Craig Nash, Centre for Cardiovascular Sciences, Institute of Biomedical Research, College of Medical and Dental Sciences, University of Birmingham B15 2TT, UK. Tel.: +44 121 4158679; fax: +44 121 4158817. E-mail: firstname.lastname@example.org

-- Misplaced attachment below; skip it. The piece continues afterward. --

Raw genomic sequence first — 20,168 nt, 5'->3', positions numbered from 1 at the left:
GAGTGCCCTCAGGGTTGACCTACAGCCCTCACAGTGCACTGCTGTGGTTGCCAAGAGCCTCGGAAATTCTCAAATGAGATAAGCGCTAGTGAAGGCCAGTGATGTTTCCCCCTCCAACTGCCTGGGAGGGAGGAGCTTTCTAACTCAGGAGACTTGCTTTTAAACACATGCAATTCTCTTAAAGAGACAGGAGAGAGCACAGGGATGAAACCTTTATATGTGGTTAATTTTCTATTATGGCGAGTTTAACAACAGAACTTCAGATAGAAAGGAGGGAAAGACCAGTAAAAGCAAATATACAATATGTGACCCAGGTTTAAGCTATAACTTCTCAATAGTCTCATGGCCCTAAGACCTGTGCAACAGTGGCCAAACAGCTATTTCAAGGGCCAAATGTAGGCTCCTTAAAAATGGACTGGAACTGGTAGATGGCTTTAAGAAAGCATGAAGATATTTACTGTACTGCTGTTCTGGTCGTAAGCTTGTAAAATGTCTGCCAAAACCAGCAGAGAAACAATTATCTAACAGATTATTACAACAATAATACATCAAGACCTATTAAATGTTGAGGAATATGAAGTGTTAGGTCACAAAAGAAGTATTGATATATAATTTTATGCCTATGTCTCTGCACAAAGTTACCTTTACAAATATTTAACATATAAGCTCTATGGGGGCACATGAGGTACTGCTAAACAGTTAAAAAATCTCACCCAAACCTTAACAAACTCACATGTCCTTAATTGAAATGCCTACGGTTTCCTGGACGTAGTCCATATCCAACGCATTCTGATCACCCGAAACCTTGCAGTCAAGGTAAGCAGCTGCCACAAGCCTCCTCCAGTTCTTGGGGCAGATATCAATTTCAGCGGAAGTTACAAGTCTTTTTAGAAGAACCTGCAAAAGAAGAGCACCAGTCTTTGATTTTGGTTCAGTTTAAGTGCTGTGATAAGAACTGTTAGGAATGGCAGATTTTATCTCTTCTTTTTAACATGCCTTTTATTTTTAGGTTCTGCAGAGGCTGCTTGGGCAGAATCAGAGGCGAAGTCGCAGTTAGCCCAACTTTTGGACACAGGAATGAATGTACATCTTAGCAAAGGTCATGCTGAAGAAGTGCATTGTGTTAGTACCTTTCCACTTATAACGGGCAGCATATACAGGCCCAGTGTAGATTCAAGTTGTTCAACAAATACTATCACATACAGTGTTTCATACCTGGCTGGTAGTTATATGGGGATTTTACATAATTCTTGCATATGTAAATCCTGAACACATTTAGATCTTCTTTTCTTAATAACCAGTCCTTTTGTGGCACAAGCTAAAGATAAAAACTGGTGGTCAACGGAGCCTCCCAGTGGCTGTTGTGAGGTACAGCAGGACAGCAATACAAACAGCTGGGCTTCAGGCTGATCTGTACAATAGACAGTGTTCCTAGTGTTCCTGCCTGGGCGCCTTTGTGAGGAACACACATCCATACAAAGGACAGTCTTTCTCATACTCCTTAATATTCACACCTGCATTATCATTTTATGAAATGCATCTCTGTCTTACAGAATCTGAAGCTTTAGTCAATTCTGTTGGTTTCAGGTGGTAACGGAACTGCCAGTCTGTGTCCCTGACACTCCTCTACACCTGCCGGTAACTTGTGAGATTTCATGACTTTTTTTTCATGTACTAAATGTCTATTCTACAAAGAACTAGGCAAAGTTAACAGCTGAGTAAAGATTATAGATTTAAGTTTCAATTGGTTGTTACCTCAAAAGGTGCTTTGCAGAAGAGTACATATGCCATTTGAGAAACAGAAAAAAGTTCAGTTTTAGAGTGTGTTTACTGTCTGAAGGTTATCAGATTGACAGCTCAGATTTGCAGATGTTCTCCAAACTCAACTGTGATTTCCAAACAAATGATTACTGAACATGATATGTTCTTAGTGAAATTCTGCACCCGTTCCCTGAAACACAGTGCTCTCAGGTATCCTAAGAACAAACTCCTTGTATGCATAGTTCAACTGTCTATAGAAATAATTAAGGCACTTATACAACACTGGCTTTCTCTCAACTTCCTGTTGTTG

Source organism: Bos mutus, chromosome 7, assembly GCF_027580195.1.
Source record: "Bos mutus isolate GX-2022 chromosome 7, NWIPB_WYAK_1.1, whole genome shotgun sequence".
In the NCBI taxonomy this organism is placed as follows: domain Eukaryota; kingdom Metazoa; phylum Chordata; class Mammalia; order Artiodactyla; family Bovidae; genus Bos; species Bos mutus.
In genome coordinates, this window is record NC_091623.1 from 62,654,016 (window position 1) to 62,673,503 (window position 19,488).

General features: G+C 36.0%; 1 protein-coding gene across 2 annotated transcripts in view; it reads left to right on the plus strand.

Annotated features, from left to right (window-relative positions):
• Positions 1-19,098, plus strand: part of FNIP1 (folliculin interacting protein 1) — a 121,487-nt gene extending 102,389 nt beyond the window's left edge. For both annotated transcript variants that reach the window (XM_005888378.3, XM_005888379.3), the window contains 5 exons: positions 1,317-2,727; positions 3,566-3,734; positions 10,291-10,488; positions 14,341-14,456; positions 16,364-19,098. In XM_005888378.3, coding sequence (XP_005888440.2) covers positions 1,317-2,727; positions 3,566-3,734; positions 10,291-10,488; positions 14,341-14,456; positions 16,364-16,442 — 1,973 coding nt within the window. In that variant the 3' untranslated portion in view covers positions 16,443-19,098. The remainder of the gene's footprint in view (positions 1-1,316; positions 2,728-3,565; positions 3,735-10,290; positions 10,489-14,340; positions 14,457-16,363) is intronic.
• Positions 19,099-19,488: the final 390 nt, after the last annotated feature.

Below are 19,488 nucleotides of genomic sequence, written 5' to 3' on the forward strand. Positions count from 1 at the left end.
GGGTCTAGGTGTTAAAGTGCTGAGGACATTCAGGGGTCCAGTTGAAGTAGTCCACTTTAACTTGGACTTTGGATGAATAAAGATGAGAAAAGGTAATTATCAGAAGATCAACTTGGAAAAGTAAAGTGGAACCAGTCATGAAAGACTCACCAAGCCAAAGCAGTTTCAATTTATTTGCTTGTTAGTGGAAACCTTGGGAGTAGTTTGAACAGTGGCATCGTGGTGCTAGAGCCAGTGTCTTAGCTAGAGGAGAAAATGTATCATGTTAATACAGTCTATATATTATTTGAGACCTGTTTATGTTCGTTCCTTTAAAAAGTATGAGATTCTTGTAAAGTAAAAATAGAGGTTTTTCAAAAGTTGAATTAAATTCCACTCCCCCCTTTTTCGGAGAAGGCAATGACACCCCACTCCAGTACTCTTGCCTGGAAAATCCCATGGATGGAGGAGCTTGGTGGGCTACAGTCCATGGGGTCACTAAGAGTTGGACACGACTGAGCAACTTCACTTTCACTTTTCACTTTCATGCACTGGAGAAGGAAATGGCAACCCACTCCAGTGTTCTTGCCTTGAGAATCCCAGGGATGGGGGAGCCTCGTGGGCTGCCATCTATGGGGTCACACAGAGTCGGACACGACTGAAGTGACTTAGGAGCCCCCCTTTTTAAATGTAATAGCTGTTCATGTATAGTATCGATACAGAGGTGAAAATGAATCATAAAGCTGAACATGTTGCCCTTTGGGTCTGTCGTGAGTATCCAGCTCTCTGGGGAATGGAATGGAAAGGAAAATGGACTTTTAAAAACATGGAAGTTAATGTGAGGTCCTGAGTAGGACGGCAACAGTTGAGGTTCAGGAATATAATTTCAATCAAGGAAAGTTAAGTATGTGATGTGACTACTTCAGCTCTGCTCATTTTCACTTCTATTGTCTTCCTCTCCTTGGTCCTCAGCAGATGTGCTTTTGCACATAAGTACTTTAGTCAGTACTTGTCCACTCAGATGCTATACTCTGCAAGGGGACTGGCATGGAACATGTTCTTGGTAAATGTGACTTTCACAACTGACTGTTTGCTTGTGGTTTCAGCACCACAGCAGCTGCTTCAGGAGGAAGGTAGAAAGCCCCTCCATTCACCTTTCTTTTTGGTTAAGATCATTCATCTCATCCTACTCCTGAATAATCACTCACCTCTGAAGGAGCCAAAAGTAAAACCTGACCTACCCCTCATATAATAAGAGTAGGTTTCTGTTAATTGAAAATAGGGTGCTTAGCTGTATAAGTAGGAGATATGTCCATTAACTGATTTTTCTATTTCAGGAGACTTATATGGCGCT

Summary. Introduction and Background: Adrenaline stimulates biphasic aggregation in plasma through the Gi-coupled α2A-adrenoreceptor. In the present study, we demonstrate that both primary and secondary wave aggregation induced by adrenaline in plasma is blocked by two structurally distinct inhibitors of Src family kinases, dasatinib and PD0173952. Methods and Results: In contrast, primary aggregation is partially inhibited or unaffected in the presence of inhibitors of cyclo-oxygenase, phosphoinositide (PI) 3-kinases, and P2Y1 and P2Y12 ADP receptors, although secondary aggregation is abolished. The ability of adrenaline to inhibit adenylyl cyclase and to synergize with platelet agonists in mediating platelet activation in plasma is retained in the presence of Src family kinase inhibition. Moreover, adrenaline does not activate Src family kinases, as determined by western blotting of their regulatory tyrosines, suggesting that constitutive signaling from Src family kinases may underlie their role in activation. Adrenaline is widely used in clinical laboratories for investigation of patients with suspected bleeding disorders. In a group of 90 unrelated patients with a clinically diagnosed platelet bleeding disorder, we identified four who did not exhibit primary wave aggregation in response to adrenaline, although the catecholamine potentiated the response to other agonists, and five who failed to undergo secondary wave aggregation. In contrast, adrenaline stimulated biphasic aggregation in 60 controls. All of the patients with a defective response to adrenaline had impaired ADP-induced platelet activation. Conclusions: The present results indicate a previously unappreciated role for Src family kinases in mediating Gi signaling in plasma, and demonstrate heterogeneity in response to adrenaline in patients with a clinically diagnosed platelet disorder.